The term "status post-cholecystectomy" refers to the patient's state after a surgery to remove the gallbladder, a cholecystectomy, which can be an open surgery or a laparoscopic procedure, according to Johns Hopkins Medicine. After the surgery, a patient's vital signs, such as blood pressure and pulse, are monitored in a recovery room.Know More
Once vital signs are normal, a patient is transferred to a room. Draining may come from the incision site if the procedure was an open surgery. Depending on whether the procedure was an open or laparoscopic procedure, a patient is discharged the same day or the day after, accordingly. Discharge instructions on incision care, bathing and limits on certain activity are given upon check out.
Even with a successful cholecystectomy, mild diarrhea is a possibility in some patients, notes Mayo Clinic. Recovery time at home is dependent on the type of surgery. Recovery time for a laparoscopic procedure is shorter than for open surgery. After open surgery, a return to work in approximately 1 week may be possible. However, patients are advised to check for signs of complications, which may include fever and pain or inflammation at the surgical site, reports Johns Hopkins Medicine.
The gallbladder is located on the right side of the abdomen, under the liver. A cholecystectomy is performed for different reasons, including when gallstones form in the gallbladder and to alleviate severe pain, notes Johns Hopkins Medicine.Learn more about Gastrointestinal Issues
Experiencing nausea after getting gallbladder surgery is a symptom that should be expected, although these symptoms should disappear within a week or two; however, nausea can be treated with prescription medications like metoclopramide and domperidone, as advised by NetDoctor. These medications help to quicken stomach emptying, and can help patients obtain the relief that they need temporarily. Unlike nausea, there are several other side effects to look for that require immediate medical attention, like pain, redness or bleeding in the area of operation, swelling, dizziness, headaches, signs of infection, symptoms of obstruction that prevents bile from draining, dark urine, jaundice and pale stools.Full Answer >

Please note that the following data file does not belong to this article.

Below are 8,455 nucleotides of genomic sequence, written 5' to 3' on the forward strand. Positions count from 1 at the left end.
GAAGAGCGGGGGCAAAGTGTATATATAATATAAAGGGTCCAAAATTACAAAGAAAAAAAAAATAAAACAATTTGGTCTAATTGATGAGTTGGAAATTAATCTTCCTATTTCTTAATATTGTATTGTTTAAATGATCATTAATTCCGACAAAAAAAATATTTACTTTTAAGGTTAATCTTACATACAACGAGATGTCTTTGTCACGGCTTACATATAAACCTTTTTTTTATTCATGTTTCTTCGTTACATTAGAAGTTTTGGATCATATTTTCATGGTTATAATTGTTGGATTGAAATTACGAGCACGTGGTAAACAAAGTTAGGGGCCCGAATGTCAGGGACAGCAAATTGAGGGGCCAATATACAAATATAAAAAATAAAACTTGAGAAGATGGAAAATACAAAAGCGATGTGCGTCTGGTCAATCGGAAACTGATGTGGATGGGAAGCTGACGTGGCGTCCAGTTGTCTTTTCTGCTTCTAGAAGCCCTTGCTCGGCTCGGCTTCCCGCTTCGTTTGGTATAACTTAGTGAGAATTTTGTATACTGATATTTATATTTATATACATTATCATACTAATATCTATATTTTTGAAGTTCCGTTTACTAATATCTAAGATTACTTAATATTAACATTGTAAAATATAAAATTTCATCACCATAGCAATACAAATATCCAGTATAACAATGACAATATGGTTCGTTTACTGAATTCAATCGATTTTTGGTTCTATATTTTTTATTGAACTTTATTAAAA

To choose a good surgeon it is important to base the decision on the doctor's quality of care, skills and knowledge, MedlinePlus recommends. Potential patients can find this information from trusted resources, such as other physicians, consumer health care groups and health care organizations.Full Answer >
Gas pain after laparoscopic gallbladder surgery is best treated with time, rest and patience, as stated by the National Institutes of Health. After surgery, the belly still contains gas that has to work its way out. Most patients feel better within a week after their surgery, though it can take up to three weeks to completely recover.Full Answer >
A contracted gallbladder is one that is diseased and smaller than normal. The contraction of a gallbladder in such a situation typically is caused by scarring. The contraction or shrinking of a gallbladder prevents it from functioning normally.Full Answer >